The Netherlands have a long tradition in cartography. Already in the 16th century Dutch cartographers made detailed maps of the Netherlands, used for militairy purposes and for designing, controlling and maintaining the coastline, dikes, waterlocks, bridges, canals, rivers, etc.
Detailed and systematic cartography started in the days of the Napoleon, in 1806 the Topographisch Bureau of the Depot-Generaal was founded. In the year 1815 this service was called the Dienst der Militaire Verkenningen, which was called the Topografische Dienst in 1932.
The coordinate system used in Dutch cartography is called the RD grid (Rijksdriehoeksmeting). The main reference point for this system is the Onze-Lieve-Vrouwetoren, a big churchtower in a town called Amersfoort. Because this is a town in the heart of the Netherlands, the coordinates of this tower are not 000000 / 000000 , but are offset so the coordinates of this tower are 155000 / 463000. This implies that the crossing of the X and Y axis is somewhere to the south-east of Paris.
The Onze-Lieve-Vrouwetoren was the main reference, but not the only one in the Netherlands. Many landmarks are used as triangulation / reference benchmarks: often church towers, water storage towers, lighthouses, monuments, metal benchmark pins in roads or even benchmark pillars. All these points have something in common: these are situated on a geological stable underground and have a clear view around for triangulation. Some pins even have a black and white circle around so these can be used as a reference in aerial photography.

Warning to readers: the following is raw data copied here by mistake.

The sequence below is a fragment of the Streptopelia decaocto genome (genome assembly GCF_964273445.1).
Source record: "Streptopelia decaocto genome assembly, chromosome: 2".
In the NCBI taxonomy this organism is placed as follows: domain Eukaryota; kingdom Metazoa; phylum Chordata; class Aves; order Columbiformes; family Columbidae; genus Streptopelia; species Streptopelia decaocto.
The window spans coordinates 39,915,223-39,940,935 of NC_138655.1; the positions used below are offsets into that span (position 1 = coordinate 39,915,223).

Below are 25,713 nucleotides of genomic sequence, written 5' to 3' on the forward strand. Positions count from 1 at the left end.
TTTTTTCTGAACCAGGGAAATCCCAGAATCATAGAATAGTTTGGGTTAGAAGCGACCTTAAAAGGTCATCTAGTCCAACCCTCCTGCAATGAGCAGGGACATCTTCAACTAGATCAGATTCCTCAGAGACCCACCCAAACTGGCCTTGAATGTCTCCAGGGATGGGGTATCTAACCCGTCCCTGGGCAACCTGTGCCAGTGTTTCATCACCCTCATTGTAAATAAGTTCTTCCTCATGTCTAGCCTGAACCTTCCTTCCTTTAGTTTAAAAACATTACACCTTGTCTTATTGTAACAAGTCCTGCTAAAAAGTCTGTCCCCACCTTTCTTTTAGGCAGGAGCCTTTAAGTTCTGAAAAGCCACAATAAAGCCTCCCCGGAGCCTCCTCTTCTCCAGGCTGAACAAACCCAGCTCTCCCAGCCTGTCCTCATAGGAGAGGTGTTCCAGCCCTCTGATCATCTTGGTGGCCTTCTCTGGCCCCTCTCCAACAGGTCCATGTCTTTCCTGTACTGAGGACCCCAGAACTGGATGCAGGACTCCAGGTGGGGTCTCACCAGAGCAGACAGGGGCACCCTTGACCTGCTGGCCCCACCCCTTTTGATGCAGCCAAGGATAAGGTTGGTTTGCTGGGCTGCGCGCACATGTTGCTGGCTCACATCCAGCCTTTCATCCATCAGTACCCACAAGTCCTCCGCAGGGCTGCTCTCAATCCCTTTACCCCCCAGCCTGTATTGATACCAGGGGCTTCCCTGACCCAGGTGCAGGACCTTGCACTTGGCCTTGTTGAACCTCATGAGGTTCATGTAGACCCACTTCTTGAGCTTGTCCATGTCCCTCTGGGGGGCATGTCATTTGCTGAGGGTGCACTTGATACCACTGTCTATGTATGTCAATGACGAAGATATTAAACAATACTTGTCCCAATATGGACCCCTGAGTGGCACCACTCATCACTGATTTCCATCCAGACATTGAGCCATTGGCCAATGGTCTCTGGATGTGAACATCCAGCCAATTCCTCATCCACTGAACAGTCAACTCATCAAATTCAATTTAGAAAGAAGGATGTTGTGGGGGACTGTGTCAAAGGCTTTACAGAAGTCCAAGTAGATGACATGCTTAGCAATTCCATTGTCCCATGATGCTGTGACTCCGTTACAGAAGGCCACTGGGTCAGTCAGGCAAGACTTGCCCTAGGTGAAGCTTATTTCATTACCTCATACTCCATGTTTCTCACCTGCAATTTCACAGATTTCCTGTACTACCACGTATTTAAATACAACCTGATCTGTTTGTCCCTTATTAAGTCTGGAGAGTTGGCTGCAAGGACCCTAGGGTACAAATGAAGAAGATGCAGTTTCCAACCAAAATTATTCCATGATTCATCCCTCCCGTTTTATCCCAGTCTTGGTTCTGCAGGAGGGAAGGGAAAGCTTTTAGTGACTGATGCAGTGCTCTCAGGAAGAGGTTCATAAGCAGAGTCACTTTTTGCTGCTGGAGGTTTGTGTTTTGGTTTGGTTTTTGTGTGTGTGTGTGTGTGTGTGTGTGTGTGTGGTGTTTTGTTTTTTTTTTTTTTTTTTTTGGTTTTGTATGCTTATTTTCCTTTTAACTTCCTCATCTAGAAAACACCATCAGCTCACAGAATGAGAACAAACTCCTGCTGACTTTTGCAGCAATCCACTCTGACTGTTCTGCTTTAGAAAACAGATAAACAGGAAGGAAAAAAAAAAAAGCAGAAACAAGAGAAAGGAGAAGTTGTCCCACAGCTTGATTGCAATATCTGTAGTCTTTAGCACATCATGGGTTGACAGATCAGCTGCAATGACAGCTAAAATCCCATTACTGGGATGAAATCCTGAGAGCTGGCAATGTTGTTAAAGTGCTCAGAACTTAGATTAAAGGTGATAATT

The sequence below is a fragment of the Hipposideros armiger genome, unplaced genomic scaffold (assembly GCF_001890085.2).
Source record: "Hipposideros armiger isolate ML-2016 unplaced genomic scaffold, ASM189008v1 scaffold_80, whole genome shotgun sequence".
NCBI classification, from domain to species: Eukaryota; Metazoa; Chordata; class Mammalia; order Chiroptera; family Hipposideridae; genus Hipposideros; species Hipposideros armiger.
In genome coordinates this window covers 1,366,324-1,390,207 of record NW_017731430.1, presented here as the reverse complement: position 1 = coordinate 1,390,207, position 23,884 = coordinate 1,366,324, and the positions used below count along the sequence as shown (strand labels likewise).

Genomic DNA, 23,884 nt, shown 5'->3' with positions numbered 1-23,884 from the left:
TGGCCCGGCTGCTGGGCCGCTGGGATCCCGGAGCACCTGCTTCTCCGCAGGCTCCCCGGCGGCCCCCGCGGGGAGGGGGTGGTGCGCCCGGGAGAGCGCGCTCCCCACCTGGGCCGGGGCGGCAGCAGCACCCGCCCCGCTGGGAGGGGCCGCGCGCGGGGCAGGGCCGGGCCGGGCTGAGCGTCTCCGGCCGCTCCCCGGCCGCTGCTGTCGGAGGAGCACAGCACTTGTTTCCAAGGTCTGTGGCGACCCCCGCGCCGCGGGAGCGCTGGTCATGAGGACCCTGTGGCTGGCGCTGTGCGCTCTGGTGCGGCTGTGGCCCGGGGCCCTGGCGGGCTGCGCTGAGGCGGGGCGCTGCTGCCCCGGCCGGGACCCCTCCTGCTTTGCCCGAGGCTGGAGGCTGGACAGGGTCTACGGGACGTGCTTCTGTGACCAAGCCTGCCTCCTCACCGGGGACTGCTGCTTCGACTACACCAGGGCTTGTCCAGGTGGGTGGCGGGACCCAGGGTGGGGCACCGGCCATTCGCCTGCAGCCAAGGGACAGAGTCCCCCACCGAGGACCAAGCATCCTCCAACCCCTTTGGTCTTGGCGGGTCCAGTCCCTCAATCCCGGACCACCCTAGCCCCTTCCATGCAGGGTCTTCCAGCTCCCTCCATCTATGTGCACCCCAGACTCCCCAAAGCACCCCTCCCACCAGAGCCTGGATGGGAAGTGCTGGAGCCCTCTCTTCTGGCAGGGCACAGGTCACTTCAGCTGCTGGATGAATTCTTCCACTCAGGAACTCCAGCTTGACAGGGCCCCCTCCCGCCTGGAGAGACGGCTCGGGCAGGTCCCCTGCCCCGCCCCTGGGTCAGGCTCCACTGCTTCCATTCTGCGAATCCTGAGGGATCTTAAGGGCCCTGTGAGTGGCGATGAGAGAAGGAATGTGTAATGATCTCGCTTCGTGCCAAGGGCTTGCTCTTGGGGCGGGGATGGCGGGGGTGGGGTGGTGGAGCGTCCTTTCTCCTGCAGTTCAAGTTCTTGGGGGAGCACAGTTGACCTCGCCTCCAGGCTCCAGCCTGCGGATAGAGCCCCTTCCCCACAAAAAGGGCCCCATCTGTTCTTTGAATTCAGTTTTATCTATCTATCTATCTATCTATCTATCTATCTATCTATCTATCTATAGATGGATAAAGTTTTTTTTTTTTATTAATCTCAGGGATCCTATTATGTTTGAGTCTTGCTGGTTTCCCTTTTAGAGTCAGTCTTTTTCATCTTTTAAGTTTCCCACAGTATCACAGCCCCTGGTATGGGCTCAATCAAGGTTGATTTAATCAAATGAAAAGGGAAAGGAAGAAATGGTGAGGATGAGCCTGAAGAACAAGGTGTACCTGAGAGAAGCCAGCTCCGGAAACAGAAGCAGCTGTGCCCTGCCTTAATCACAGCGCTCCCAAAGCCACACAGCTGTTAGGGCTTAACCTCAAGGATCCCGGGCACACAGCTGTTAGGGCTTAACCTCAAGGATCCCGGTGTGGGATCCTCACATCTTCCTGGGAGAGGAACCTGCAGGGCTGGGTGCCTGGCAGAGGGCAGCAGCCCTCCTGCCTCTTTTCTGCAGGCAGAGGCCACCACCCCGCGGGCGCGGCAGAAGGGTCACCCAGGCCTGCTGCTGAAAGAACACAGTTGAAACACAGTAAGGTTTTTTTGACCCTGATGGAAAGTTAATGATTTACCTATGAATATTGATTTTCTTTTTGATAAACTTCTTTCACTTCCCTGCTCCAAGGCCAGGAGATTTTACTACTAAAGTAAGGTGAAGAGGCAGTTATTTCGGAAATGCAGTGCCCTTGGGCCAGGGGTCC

Your task here is to log any OFFICIAL RD benchmark in the Netherlands. These points are marked on the Dutch Topographical Map with:
* a dot with the text RD = a metal pin in the road
* a small triangle with a dot in the heart = a concrete pillar in the ground with a metal pin as reference point
* a circle with a dot in the heart = a huge tower
* a circle with a dot in the heart and a cross above = a church tower
* a blue circle with a dot in the heart = a water tower
* a star with a dot in the heart = a lighthouse
For approval publish:
* the coordinates you measured in WGS-84 format (hddd°mm.mmm) and in RD grid format, use the average mode of your GPS to enhance the accuracy, you should be very precise
* also the catalog coordinates, if possible (there are lists for that purpose, these are not easy to get)
* the elevation you measured (in meters), under or above sealevel
* the kind of object
* the name of this object, if applicable
* the quality and stability of this object
* Upload a photo with the reference point and you and / or your GPS as proof you have been there.